Mamas and Papas, modest behavior and dress is a part of our Christian walk — a part that sets us apart from the world. We don’t toss it aside because someone taught it badly. We go back to the Word and do better. It may not be comfortable, but our feelings are not gospel (Proverbs 3:5-6). Modest behavior and dress is a part of our Christian walk — a part that sets us apart from the world. We don’t toss it aside because someone taught it badly. We go back to the Word and do better. #modesty Click To Tweet
3. Modesty is about clothes
Newsflash: Biblical modesty was never just about clothes. Yup, feel free to read that again if you want, but track with me for a second. The top verses about modesty are:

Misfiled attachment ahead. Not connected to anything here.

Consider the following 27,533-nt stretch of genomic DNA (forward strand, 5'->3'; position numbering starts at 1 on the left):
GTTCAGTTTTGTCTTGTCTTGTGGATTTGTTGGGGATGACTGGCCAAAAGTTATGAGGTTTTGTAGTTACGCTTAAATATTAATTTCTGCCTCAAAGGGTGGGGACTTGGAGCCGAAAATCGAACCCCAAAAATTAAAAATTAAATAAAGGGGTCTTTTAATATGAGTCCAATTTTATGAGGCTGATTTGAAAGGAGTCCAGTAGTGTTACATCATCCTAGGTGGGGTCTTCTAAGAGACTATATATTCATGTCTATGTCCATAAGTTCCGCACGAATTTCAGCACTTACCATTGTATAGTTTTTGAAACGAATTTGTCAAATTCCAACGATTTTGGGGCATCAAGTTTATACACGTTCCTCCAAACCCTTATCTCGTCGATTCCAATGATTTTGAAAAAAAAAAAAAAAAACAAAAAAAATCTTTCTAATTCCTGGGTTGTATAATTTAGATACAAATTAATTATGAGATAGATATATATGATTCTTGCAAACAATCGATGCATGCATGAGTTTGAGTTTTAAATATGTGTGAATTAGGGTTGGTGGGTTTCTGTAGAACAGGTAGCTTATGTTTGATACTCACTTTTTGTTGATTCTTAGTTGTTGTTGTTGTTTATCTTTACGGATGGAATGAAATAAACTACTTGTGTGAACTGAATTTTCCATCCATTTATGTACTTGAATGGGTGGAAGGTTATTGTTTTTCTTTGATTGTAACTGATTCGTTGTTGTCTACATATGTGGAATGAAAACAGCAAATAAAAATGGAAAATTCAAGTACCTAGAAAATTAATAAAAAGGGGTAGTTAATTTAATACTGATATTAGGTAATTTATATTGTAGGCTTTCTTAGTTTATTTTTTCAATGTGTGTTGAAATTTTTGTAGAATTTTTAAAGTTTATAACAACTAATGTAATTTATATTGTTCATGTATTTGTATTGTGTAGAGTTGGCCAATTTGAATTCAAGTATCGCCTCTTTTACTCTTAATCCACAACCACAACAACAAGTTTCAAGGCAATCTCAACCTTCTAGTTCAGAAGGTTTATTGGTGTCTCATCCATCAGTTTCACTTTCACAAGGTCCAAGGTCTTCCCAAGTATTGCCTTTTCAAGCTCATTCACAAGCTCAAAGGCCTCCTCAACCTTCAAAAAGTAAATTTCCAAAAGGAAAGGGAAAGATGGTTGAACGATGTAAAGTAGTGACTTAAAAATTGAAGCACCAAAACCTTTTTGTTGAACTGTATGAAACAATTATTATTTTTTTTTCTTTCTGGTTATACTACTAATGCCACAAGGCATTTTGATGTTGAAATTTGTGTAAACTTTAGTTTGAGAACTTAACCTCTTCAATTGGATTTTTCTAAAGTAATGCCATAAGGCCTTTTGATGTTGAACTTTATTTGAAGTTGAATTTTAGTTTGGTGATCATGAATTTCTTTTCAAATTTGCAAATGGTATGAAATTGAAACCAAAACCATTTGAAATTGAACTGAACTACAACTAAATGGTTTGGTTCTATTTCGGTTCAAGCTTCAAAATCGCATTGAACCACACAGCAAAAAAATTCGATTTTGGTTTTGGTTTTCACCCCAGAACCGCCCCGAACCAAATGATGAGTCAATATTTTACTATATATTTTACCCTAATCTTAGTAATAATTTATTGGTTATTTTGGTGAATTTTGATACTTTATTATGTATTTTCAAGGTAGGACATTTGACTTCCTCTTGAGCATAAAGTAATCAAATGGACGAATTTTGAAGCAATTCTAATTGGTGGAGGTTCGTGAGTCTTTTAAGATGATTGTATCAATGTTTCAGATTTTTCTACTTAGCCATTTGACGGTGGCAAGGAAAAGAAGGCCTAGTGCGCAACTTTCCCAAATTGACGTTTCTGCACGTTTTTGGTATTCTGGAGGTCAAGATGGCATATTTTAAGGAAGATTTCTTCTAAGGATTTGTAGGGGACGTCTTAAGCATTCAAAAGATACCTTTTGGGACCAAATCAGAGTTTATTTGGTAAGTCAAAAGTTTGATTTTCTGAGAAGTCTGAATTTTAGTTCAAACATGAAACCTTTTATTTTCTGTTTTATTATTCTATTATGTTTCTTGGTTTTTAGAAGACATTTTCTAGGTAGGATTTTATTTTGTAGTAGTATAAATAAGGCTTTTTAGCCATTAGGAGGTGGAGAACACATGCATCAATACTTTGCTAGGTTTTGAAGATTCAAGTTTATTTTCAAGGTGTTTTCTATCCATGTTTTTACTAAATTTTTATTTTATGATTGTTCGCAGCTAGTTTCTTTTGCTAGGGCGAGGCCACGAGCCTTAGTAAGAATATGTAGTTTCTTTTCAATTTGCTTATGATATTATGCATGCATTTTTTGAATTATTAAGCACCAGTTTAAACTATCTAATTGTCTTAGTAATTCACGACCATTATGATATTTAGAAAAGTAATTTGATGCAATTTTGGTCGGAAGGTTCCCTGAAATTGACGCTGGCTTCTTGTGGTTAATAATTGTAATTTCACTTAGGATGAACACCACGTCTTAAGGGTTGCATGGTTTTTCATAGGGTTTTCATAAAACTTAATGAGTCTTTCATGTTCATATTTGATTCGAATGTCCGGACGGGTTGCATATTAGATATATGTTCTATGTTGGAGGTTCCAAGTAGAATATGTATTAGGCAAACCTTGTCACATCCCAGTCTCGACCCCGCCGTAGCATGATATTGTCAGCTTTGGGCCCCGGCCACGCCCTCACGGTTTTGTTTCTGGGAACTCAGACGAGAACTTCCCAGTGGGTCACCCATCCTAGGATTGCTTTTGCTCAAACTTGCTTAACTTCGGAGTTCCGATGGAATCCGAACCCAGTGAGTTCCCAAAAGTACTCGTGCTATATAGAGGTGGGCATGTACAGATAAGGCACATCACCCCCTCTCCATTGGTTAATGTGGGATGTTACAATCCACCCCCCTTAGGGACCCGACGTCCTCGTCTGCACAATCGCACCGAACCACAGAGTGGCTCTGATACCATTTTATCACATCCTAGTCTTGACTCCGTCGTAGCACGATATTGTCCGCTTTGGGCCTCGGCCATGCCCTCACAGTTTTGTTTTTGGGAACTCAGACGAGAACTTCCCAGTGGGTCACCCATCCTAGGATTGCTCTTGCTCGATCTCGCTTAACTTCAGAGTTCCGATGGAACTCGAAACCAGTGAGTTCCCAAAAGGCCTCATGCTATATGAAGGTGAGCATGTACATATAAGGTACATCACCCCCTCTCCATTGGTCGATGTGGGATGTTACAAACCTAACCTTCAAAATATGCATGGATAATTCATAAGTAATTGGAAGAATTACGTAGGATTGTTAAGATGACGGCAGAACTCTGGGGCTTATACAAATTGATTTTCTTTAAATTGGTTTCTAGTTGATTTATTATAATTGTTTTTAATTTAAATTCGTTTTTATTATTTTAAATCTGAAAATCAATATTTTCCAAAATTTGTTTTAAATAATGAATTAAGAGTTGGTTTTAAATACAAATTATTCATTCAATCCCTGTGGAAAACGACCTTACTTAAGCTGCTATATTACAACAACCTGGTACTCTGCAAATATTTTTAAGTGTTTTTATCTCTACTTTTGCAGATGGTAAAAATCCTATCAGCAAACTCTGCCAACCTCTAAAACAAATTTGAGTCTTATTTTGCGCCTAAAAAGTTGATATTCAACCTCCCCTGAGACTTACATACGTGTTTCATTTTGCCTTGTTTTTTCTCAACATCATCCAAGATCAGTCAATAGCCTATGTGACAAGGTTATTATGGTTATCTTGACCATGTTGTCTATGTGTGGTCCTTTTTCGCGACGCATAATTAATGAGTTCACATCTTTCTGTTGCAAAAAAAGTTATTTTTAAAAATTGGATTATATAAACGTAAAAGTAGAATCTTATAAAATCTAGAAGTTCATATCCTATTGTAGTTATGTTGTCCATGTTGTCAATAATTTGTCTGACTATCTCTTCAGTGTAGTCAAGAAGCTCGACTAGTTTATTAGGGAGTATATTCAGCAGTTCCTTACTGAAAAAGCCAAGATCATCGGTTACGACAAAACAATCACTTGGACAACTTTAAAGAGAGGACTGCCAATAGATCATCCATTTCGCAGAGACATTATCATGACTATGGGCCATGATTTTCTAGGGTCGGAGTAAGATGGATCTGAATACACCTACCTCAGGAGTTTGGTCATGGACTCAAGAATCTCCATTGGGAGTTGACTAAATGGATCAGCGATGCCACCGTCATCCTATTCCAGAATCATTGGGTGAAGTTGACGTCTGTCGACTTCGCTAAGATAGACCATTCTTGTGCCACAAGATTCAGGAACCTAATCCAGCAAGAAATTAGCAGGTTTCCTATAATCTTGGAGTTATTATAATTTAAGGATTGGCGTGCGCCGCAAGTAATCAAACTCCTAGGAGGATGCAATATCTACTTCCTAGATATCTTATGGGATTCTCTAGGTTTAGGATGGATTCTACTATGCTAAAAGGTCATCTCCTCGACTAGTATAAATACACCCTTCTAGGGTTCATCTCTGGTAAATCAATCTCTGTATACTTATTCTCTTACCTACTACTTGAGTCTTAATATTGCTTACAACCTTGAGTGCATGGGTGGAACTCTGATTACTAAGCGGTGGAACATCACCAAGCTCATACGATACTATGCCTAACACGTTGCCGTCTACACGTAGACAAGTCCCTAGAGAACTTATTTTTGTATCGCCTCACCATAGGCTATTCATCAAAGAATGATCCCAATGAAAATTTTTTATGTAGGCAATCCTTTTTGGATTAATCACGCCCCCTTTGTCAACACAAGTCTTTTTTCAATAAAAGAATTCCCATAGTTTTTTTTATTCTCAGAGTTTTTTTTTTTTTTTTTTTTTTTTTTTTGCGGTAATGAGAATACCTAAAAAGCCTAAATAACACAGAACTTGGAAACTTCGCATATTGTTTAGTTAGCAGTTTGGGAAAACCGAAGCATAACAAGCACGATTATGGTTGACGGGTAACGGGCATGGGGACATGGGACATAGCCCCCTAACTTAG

1 Timothy 2:9: “I also want the women to dress modestly, with decency and propriety, adorning themselves, not with elaborate hairstyles or gold or pearls or expensive clothes, but with good deeds, appropriate for women who profess to worship God.”
1 Peter 3:3-4: “Your beauty should not come from outward adornment, such as elaborate hairstyles and the wearing of gold jewelry or fine clothes. Rather, it should be that of your inner self, the unfading beauty of a gentle and quiet spirit, which is of great worth in God’s sight.”
Notice the real issue is one of the heart — a heart that prioritizes getting attention from others over worshipping God.3For another look at how modesty wasn’t always about clothes, read about the women of Zion in Isaiah 3:16. It was how they conducted themselves (ie. their behavior) that was immodest, not their outfits per se. They were the equivalent of the vain Pharisee in Luke 18:10 who belted out fancy prayers to look pious, but who really just wanted all the glory and attention for himself.